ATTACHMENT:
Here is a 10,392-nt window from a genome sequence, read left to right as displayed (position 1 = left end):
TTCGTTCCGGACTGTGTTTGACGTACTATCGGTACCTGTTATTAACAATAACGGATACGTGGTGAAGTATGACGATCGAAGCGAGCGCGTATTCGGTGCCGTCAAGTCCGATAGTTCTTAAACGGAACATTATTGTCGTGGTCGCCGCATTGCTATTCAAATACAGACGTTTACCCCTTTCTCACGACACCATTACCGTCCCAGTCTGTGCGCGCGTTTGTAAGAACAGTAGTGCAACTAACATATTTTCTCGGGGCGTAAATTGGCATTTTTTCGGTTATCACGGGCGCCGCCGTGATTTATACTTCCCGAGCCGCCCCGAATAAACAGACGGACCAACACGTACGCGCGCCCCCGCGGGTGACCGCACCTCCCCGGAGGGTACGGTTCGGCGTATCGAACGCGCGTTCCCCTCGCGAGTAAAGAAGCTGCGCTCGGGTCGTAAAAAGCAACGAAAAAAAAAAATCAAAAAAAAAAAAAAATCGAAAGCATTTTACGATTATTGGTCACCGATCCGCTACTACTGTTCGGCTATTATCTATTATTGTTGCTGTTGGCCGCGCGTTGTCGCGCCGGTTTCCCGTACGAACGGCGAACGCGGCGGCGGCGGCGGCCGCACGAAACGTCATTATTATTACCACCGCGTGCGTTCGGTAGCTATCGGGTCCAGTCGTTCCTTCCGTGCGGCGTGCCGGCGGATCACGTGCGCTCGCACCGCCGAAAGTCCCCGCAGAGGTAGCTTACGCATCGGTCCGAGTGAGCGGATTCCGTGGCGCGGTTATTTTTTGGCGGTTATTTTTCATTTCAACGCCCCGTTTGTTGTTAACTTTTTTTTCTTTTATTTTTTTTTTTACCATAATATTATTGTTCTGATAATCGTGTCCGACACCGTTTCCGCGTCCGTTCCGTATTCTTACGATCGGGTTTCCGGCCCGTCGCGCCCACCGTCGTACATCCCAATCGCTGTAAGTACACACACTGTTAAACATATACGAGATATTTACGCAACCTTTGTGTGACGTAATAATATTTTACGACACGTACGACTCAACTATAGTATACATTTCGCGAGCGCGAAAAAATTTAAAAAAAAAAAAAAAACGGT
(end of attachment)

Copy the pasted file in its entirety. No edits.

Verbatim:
Here is a 10,392-nt window from a genome sequence, read left to right as displayed (position 1 = left end):
TTCGTTCCGGACTGTGTTTGACGTACTATCGGTACCTGTTATTAACAATAACGGATACGTGGTGAAGTATGACGATCGAAGCGAGCGCGTATTCGGTGCCGTCAAGTCCGATAGTTCTTAAACGGAACATTATTGTCGTGGTCGCCGCATTGCTATTCAAATACAGACGTTTACCCCTTTCTCACGACACCATTACCGTCCCAGTCTGTGCGCGCGTTTGTAAGAACAGTAGTGCAACTAACATATTTTCTCGGGGCGTAAATTGGCATTTTTTCGGTTATCACGGGCGCCGCCGTGATTTATACTTCCCGAGCCGCCCCGAATAAACAGACGGACCAACACGTACGCGCGCCCCCGCGGGTGACCGCACCTCCCCGGAGGGTACGGTTCGGCGTATCGAACGCGCGTTCCCCTCGCGAGTAAAGAAGCTGCGCTCGGGTCGTAAAAAGCAACGAAAAAAAAAAATCAAAAAAAAAAAAAAATCGAAAGCATTTTACGATTATTGGTCACCGATCCGCTACTACTGTTCGGCTATTATCTATTATTGTTGCTGTTGGCCGCGCGTTGTCGCGCCGGTTTCCCGTACGAACGGCGAACGCGGCGGCGGCGGCGGCCGCACGAAACGTCATTATTATTACCACCGCGTGCGTTCGGTAGCTATCGGGTCCAGTCGTTCCTTCCGTGCGGCGTGCCGGCGGATCACGTGCGCTCGCACCGCCGAAAGTCCCCGCAGAGGTAGCTTACGCATCGGTCCGAGTGAGCGGATTCCGTGGCGCGGTTATTTTTTGGCGGTTATTTTTCATTTCAACGCCCCGTTTGTTGTTAACTTTTTTTTCTTTTATTTTTTTTTTTACCATAATATTATTGTTCTGATAATCGTGTCCGACACCGTTTCCGCGTCCGTTCCGTATTCTTACGATCGGGTTTCCGGCCCGTCGCGCCCACCGTCGTACATCCCAATCGCTGTAAGTACACACACTGTTAAACATATACGAGATATTTACGCAACCTTTGTGTGACGTAATAATATTTTACGACACGTACGACTCAACTATAGTATACATTTCGCGAGCGCGAAAAAATTTAAAAAAAAAAAAAAAACGGT